(CNN) -- Talks that could avert a U.S.-led strike in Syria were centered Friday some 1,800 miles away in Geneva, leaving some optimistic about not just the removal of chemical weapons from the war-torn nation but about the prospects for a long-term peace.
U.S. Secretary of State John Kerry and Russian Foreign Minister Sergey Lavrov were the key figures in the discussions, which a senior State Department official said would be extended an extra day into Saturday. The two diplomats are also expected to meet face-to-face later this month.
U.N.-Arab League envoy Lakhdar Brahimi expressed hope Friday that a breakthrough out of these envoys' talks -- which are focused on Moscow's initiative to control, remove and destroy Syria's chemical weapons -- will revitalize peace talks overall in Syria, where the U.N. estimates more than 100,000 have died and millions have been displaced inside and outside the country since the civil war erupted in 2011.
LATEST DEVELOPMENTS FRIDAY:
• U.N. Secretary-General Ban Ki-moon is expected to present a U.N. chemical weapons inspectors report on Syria at 11 a.m. Monday to members of the Security Council, three diplomatic sources said. The report delves into chemical weapons used on August 21 on the outskirts of Damascus. Noting the fluidity of the situation, the sources said Friday night that the timing of the presentation could change.
• Ban said Friday that he believes findings from U.N. inspectors -- expected to be released next week -- "will be an overwhelming report that chemical weapons were used."
• Referring to the surprise one-day extension of the Kerry and Lavrov into Saturday, a senior State Department official said, "If there was no opening, we wouldn't still be here." An official in President Barack Obama's administration hinted at progress, saying, "We are coming closer to agreement on the scope of Syria's chemical weapons stockpile."
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• The United Nations on Friday provided a time frame for Syria in its quest for accession, or membership, in the Chemical Weapons Convention:
-- U.N. lawyers are perusing Syria's request.
--Once that request is deemed legally sufficient, Syria automatically becomes a convention member. The legal review could take days or weeks.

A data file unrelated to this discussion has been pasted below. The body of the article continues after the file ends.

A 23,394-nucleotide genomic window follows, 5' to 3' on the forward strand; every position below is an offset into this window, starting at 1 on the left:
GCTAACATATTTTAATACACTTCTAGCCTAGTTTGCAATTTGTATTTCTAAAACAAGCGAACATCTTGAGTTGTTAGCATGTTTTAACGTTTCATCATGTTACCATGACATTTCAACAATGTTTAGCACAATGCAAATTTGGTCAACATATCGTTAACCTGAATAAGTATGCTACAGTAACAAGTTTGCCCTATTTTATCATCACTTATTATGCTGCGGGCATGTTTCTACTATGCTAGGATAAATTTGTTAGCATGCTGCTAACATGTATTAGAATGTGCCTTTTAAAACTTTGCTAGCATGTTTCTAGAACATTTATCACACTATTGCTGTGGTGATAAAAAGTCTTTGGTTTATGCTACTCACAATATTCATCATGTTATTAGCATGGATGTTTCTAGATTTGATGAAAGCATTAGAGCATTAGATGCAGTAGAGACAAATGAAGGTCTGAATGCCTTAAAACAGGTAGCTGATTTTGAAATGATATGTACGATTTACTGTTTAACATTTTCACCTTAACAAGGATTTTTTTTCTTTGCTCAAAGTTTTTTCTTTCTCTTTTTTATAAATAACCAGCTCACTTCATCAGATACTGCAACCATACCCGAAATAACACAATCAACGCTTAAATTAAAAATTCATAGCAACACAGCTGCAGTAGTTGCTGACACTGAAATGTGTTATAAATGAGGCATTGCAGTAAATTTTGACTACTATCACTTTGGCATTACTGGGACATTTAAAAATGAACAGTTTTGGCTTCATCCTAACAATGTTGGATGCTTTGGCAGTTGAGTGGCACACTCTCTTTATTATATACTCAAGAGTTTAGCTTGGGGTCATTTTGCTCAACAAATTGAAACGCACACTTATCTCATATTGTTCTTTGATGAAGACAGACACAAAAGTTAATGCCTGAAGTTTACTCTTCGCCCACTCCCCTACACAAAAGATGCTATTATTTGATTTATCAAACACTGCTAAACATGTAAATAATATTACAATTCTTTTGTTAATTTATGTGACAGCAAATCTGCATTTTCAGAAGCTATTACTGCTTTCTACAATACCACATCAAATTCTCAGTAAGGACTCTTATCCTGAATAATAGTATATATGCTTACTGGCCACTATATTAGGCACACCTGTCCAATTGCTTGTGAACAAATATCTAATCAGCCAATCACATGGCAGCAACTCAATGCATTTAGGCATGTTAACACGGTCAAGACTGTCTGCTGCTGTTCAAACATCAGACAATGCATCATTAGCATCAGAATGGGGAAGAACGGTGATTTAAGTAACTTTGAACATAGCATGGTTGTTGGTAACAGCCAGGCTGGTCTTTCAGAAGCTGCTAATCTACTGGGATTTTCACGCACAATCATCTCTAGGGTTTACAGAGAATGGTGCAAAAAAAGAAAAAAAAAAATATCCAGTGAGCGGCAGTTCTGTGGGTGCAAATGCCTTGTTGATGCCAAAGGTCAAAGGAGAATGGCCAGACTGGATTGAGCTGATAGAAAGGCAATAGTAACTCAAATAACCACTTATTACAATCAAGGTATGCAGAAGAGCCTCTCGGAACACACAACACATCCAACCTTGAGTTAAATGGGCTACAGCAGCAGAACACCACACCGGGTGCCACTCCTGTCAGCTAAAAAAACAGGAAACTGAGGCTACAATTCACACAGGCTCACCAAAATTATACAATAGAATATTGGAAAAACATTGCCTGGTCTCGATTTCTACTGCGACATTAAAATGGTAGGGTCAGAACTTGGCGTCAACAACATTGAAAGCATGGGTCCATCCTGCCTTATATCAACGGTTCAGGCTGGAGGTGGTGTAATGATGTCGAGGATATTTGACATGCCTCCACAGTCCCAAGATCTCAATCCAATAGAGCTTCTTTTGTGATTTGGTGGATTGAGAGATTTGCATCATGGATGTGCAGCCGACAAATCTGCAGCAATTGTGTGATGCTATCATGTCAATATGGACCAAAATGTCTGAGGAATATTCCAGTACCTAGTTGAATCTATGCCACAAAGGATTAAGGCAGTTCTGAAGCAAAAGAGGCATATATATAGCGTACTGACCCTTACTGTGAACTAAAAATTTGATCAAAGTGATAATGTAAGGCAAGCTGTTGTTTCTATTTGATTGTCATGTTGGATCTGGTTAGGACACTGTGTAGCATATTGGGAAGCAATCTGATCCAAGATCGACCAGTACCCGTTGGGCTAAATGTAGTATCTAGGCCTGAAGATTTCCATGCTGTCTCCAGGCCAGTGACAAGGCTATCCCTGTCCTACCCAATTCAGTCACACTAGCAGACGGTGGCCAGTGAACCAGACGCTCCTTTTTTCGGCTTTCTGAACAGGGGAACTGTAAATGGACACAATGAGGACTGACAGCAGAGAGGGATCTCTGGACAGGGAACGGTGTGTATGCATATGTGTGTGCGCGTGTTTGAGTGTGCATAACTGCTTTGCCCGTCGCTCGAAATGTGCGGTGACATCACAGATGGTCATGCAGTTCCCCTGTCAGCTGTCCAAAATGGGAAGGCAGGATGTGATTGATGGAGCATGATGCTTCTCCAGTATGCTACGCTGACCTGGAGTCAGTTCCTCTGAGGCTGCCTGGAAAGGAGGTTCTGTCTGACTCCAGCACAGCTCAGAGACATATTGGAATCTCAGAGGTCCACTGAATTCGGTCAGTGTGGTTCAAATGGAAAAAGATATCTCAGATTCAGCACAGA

-- After 30 days from Syria's accession, the convention is legally binding on Syria and it must permit inspections.
-- After another 30 days -- which would be 60 days from when it formally joined the convention -- Syria would have to declare its chemical weapons stockpiles.
-- All chemical weapons stocks must be disposed of within a decade.
• Senior officials in President Barack Obama's administration said Friday that they have no expectation that Russia would agree to include anything in a U.N. Security Council resolution that would trigger the use of military force in Syria.
• Speaking at a joint news conference with Lavrov, Kerry on Friday called his conversations with his counterpart on the chemical weapons issue "constructive" and said the talks were continuing.
• Lavrov said a path needs to be designed that "would make sure this issue is resolved quickly, professionally, as soon as practical." He said professionals, the Organization for the Prohibition of Chemical Weapons and the United Nations need to be engaged in the effort.
• The Organization for the Prohibition of Chemical Weapons -- the body that oversees the Chemical Weapons Convention, an agreement banning the possession of chemical weapons -- says it has received a request from Syria for technical assistance, in relation to its stated intention to sign up to the ban.
• The OPCW is in the process of convening a meeting to discuss the technical assistance request. It will take place at the group's headquarters in the Hague, probably in the middle of next week.
• American intelligence analysts are at odds over what the United States knows about the location of Syria's chemical weapons, CNN has learned. Disagreement within the intelligence community surfaced over the past few weeks as spy agencies observed Syria -- fearing a possible U.S. military strike -- moving a significant amount of chemical weaponry, according to two U.S. officials familiar with internal discussions.
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